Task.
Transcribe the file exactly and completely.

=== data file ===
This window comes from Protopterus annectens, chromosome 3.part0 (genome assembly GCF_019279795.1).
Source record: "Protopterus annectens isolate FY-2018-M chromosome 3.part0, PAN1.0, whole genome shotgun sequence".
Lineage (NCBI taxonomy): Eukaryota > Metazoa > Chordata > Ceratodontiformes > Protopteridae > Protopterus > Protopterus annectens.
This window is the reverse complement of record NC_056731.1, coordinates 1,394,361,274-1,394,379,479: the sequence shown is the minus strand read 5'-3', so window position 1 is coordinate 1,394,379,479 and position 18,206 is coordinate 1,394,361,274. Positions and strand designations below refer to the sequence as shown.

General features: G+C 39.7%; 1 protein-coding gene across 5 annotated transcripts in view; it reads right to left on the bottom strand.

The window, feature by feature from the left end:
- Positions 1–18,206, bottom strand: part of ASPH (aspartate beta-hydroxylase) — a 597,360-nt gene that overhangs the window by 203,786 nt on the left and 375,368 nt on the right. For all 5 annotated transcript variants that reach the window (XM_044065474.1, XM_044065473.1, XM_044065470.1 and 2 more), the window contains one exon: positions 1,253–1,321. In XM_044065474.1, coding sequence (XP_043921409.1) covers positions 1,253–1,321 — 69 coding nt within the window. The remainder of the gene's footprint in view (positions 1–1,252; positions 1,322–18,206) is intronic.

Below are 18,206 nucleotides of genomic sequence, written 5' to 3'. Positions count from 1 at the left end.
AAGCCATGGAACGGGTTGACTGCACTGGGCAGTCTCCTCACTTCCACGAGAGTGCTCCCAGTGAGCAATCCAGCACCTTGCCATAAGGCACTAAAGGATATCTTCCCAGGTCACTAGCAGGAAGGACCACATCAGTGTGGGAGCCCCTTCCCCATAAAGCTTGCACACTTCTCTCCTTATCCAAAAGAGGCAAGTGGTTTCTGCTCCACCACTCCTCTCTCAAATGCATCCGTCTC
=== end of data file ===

This window comes from Protopterus annectens, chromosome 3.part0 (genome assembly GCF_019279795.1).
Source record: "Protopterus annectens isolate FY-2018-M chromosome 3.part0, PAN1.0, whole genome shotgun sequence".
Lineage (NCBI taxonomy): Eukaryota > Metazoa > Chordata > Ceratodontiformes > Protopteridae > Protopterus > Protopterus annectens.
This window is the reverse complement of record NC_056731.1, coordinates 1,394,361,274-1,394,379,479: the sequence shown is the minus strand read 5'-3', so window position 1 is coordinate 1,394,379,479 and position 18,206 is coordinate 1,394,361,274. Positions and strand designations below refer to the sequence as shown.

General features: G+C 39.7%; 1 protein-coding gene across 5 annotated transcripts in view; it reads right to left on the bottom strand.

The window, feature by feature from the left end:
- Positions 1–18,206, bottom strand: part of ASPH (aspartate beta-hydroxylase) — a 597,360-nt gene that overhangs the window by 203,786 nt on the left and 375,368 nt on the right. For all 5 annotated transcript variants that reach the window (XM_044065474.1, XM_044065473.1, XM_044065470.1 and 2 more), the window contains one exon: positions 1,253–1,321. In XM_044065474.1, coding sequence (XP_043921409.1) covers positions 1,253–1,321 — 69 coding nt within the window. The remainder of the gene's footprint in view (positions 1–1,252; positions 1,322–18,206) is intronic.

Below are 18,206 nucleotides of genomic sequence, written 5' to 3'. Positions count from 1 at the left end.
AAGCCATGGAACGGGTTGACTGCACTGGGCAGTCTCCTCACTTCCACGAGAGTGCTCCCAGTGAGCAATCCAGCACCTTGCCATAAGGCACTAAAGGATATCTTCCCAGGTCACTAGCAGGAAGGACCACATCAGTGTGGGAGCCCCTTCCCCATAAAGCTTGCACACTTCTCTCCTTATCCAAAAGAGGCAAGTGGTTTCTGCTCCACCACTCCTCTCTCAAATGCATCCGTCTC